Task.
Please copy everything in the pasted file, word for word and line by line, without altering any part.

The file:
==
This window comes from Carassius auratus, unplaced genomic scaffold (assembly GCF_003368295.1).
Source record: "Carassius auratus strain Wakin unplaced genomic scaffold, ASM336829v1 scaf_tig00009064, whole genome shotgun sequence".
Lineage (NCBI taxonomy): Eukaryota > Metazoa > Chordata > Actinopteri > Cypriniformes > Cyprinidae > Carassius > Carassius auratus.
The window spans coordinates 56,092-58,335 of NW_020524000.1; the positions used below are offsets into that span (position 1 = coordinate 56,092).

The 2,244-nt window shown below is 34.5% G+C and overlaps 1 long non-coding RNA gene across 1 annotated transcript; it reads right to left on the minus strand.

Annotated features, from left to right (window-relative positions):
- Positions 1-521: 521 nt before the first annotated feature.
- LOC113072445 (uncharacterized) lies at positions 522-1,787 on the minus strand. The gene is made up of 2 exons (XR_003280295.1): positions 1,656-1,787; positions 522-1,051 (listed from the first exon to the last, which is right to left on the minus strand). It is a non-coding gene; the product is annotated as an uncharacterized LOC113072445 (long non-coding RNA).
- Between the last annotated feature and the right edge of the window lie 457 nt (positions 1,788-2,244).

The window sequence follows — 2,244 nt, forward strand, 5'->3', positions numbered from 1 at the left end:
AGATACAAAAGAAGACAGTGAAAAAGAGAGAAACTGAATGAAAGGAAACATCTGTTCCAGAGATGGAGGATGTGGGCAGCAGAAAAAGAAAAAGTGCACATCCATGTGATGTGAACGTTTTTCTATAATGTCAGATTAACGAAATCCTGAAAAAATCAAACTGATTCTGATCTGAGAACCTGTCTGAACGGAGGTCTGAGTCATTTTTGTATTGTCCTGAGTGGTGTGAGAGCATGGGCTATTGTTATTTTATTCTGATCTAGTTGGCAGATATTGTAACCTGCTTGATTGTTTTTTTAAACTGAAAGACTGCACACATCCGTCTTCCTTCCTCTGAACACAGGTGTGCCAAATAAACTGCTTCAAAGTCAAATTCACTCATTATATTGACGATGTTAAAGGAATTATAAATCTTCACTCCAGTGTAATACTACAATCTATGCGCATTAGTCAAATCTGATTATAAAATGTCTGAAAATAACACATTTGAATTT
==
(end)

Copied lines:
This window comes from Carassius auratus, unplaced genomic scaffold (assembly GCF_003368295.1).
Source record: "Carassius auratus strain Wakin unplaced genomic scaffold, ASM336829v1 scaf_tig00009064, whole genome shotgun sequence".
Lineage (NCBI taxonomy): Eukaryota > Metazoa > Chordata > Actinopteri > Cypriniformes > Cyprinidae > Carassius > Carassius auratus.
The window spans coordinates 56,092-58,335 of NW_020524000.1; the positions used below are offsets into that span (position 1 = coordinate 56,092).

The 2,244-nt window shown below is 34.5% G+C and overlaps 1 long non-coding RNA gene across 1 annotated transcript; it reads right to left on the minus strand.

Annotated features, from left to right (window-relative positions):
- Positions 1-521: 521 nt before the first annotated feature.
- LOC113072445 (uncharacterized) lies at positions 522-1,787 on the minus strand. The gene is made up of 2 exons (XR_003280295.1): positions 1,656-1,787; positions 522-1,051 (listed from the first exon to the last, which is right to left on the minus strand). It is a non-coding gene; the product is annotated as an uncharacterized LOC113072445 (long non-coding RNA).
- Between the last annotated feature and the right edge of the window lie 457 nt (positions 1,788-2,244).

The window sequence follows — 2,244 nt, forward strand, 5'->3', positions numbered from 1 at the left end:
AGATACAAAAGAAGACAGTGAAAAAGAGAGAAACTGAATGAAAGGAAACATCTGTTCCAGAGATGGAGGATGTGGGCAGCAGAAAAAGAAAAAGTGCACATCCATGTGATGTGAACGTTTTTCTATAATGTCAGATTAACGAAATCCTGAAAAAATCAAACTGATTCTGATCTGAGAACCTGTCTGAACGGAGGTCTGAGTCATTTTTGTATTGTCCTGAGTGGTGTGAGAGCATGGGCTATTGTTATTTTATTCTGATCTAGTTGGCAGATATTGTAACCTGCTTGATTGTTTTTTTAAACTGAAAGACTGCACACATCCGTCTTCCTTCCTCTGAACACAGGTGTGCCAAATAAACTGCTTCAAAGTCAAATTCACTCATTATATTGACGATGTTAAAGGAATTATAAATCTTCACTCCAGTGTAATACTACAATCTATGCGCATTAGTCAAATCTGATTATAAAATGTCTGAAAATAACACATTTGAATTT